The Panel considers that it would be inappropriate for it to embark on an enquiry into the validity of the Service Mark in this case. In WIPO case D2000-0127 (Busy Body, Inc. v Fitness Outlet Inc.), a case concerned with the registration of the domain name <efitnesswarehouse.com> in the face of the Complainantís registered mark FITNESS WAREHOUSE, the presiding Panelist noted at footnote 3 of his decision : "[t]he Panel will not inquire behind the presumption of validity conferred under U.S. law by the decision of the U.S.P.T.O. to register the Complainantís service marks".

The Panel considers that similar considerations apply in this case. The Complainant is entitled to the presumption of validity conferred by the registration of the Service Mark, and if there is to be any challenge to that registration the appropriate forum is a court of competent jurisdiction, and not a panel dealing with (necessarily) abbreviated information supplied by the parties in an administrative proceeding such as this.

In those circumstances, the Panel does not believe the Complainant is prejudiced by the Respondentís allegations going to the validity of the registration of the Service Mark.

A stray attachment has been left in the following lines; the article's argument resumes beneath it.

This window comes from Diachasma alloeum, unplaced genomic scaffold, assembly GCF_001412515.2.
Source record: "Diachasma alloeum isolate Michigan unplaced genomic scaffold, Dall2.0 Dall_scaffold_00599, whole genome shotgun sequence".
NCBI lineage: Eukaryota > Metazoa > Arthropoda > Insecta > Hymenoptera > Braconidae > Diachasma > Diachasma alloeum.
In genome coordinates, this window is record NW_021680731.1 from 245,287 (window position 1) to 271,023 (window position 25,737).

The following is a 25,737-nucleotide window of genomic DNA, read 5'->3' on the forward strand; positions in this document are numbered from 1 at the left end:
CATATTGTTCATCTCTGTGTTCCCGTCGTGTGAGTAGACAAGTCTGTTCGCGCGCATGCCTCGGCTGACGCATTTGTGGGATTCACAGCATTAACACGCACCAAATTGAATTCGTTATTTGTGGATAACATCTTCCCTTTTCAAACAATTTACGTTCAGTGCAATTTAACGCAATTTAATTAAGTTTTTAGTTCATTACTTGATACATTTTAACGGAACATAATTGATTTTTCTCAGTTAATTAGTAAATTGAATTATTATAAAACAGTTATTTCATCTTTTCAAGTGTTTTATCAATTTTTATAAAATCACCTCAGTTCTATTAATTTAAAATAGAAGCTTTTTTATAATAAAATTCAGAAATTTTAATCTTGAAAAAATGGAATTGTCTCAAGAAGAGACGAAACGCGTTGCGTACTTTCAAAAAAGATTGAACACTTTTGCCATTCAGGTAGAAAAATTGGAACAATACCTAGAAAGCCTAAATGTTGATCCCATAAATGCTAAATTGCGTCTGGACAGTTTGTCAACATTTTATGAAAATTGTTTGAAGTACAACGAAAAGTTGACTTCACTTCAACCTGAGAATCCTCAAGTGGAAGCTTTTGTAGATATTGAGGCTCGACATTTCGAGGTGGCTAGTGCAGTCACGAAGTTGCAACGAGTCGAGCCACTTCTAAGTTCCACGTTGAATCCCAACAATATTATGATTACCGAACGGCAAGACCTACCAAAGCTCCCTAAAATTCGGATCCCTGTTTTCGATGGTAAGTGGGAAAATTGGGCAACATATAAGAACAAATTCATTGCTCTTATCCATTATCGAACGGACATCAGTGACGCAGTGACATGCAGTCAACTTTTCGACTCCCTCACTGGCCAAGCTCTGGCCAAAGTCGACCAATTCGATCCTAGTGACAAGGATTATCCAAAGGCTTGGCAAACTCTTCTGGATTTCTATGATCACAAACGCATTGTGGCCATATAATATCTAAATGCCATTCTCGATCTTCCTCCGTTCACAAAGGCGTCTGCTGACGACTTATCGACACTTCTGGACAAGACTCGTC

To the extent that other allegations of bad faith are included in the Response, the Panel takes the view that they are not sufficiently substantial, or sufficiently supported by the evidence, to make any right of reply necessary or appropriate. There being no other apparent grounds for receiving a reply, the Panel therefore declines to admit or consider either of the supplemental filings submitted by the parties.

The Application of Paragraph 4(a) of the Policy in this Case

Paragraph 4(a)(i) of the Policy - domain name confusingly similar to Complainantís mark

This part of the Complaint can be dealt with briefly. The Panel accepts the Complainantís submission that the domain name is confusingly similar to the Service Mark, and that the Complainant has rights in the Service Mark. The generic suffix ".com" does not affect that question, and the only matter which makes the domain name different from the service mark is the use of a hyphen between the words "Argyle" and "Diamonds" (as opposed to a space between those words in the Service Mark). That is an insignificant difference, and the Panel has no difficulty in finding that the domain name is confusingly similar to the Service Mark (in which the Complainant has rights).